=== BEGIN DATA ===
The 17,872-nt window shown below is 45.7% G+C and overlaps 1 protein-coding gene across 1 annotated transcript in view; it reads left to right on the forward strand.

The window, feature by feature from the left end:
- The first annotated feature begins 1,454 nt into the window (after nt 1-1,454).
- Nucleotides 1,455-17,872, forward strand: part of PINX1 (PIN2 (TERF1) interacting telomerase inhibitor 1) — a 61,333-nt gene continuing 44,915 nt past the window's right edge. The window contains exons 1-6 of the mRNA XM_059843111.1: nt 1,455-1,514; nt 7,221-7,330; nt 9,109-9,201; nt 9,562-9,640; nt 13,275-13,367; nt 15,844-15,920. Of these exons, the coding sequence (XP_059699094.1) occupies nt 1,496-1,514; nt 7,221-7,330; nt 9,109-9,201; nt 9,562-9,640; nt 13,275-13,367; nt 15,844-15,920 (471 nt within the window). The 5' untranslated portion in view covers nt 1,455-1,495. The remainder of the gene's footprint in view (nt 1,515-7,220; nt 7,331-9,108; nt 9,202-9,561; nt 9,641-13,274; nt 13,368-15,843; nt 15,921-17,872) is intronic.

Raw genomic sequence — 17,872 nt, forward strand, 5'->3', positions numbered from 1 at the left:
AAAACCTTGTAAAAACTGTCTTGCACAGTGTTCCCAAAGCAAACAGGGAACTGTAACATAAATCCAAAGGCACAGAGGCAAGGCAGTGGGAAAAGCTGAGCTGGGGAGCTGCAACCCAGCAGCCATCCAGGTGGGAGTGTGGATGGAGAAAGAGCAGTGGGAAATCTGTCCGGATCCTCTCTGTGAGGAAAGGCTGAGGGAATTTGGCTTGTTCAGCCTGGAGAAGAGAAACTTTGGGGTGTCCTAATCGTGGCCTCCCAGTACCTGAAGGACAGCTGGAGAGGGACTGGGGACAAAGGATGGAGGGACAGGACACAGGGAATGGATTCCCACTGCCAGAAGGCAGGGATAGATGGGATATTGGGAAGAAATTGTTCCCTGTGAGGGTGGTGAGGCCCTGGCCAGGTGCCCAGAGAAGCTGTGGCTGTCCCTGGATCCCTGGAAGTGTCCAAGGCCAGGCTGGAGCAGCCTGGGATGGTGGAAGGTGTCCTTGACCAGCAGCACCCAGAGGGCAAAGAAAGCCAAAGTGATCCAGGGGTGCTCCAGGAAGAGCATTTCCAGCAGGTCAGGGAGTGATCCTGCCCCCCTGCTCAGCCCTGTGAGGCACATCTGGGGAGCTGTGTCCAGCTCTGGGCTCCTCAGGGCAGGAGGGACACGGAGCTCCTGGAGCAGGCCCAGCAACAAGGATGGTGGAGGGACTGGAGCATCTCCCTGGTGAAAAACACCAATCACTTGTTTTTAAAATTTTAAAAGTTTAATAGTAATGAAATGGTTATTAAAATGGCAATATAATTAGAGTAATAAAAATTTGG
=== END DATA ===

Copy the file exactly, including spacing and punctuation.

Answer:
The 17,872-nt window shown below is 45.7% G+C and overlaps 1 protein-coding gene across 1 annotated transcript in view; it reads left to right on the forward strand.

The window, feature by feature from the left end:
- The first annotated feature begins 1,454 nt into the window (after nt 1-1,454).
- Nucleotides 1,455-17,872, forward strand: part of PINX1 (PIN2 (TERF1) interacting telomerase inhibitor 1) — a 61,333-nt gene continuing 44,915 nt past the window's right edge. The window contains exons 1-6 of the mRNA XM_059843111.1: nt 1,455-1,514; nt 7,221-7,330; nt 9,109-9,201; nt 9,562-9,640; nt 13,275-13,367; nt 15,844-15,920. Of these exons, the coding sequence (XP_059699094.1) occupies nt 1,496-1,514; nt 7,221-7,330; nt 9,109-9,201; nt 9,562-9,640; nt 13,275-13,367; nt 15,844-15,920 (471 nt within the window). The 5' untranslated portion in view covers nt 1,455-1,495. The remainder of the gene's footprint in view (nt 1,515-7,220; nt 7,331-9,108; nt 9,202-9,561; nt 9,641-13,274; nt 13,368-15,843; nt 15,921-17,872) is intronic.

Raw genomic sequence — 17,872 nt, forward strand, 5'->3', positions numbered from 1 at the left:
AAAACCTTGTAAAAACTGTCTTGCACAGTGTTCCCAAAGCAAACAGGGAACTGTAACATAAATCCAAAGGCACAGAGGCAAGGCAGTGGGAAAAGCTGAGCTGGGGAGCTGCAACCCAGCAGCCATCCAGGTGGGAGTGTGGATGGAGAAAGAGCAGTGGGAAATCTGTCCGGATCCTCTCTGTGAGGAAAGGCTGAGGGAATTTGGCTTGTTCAGCCTGGAGAAGAGAAACTTTGGGGTGTCCTAATCGTGGCCTCCCAGTACCTGAAGGACAGCTGGAGAGGGACTGGGGACAAAGGATGGAGGGACAGGACACAGGGAATGGATTCCCACTGCCAGAAGGCAGGGATAGATGGGATATTGGGAAGAAATTGTTCCCTGTGAGGGTGGTGAGGCCCTGGCCAGGTGCCCAGAGAAGCTGTGGCTGTCCCTGGATCCCTGGAAGTGTCCAAGGCCAGGCTGGAGCAGCCTGGGATGGTGGAAGGTGTCCTTGACCAGCAGCACCCAGAGGGCAAAGAAAGCCAAAGTGATCCAGGGGTGCTCCAGGAAGAGCATTTCCAGCAGGTCAGGGAGTGATCCTGCCCCCCTGCTCAGCCCTGTGAGGCACATCTGGGGAGCTGTGTCCAGCTCTGGGCTCCTCAGGGCAGGAGGGACACGGAGCTCCTGGAGCAGGCCCAGCAACAAGGATGGTGGAGGGACTGGAGCATCTCCCTGGTGAAAAACACCAATCACTTGTTTTTAAAATTTTAAAAGTTTAATAGTAATGAAATGGTTATTAAAATGGCAATATAATTAGAGTAATAAAAATTTGG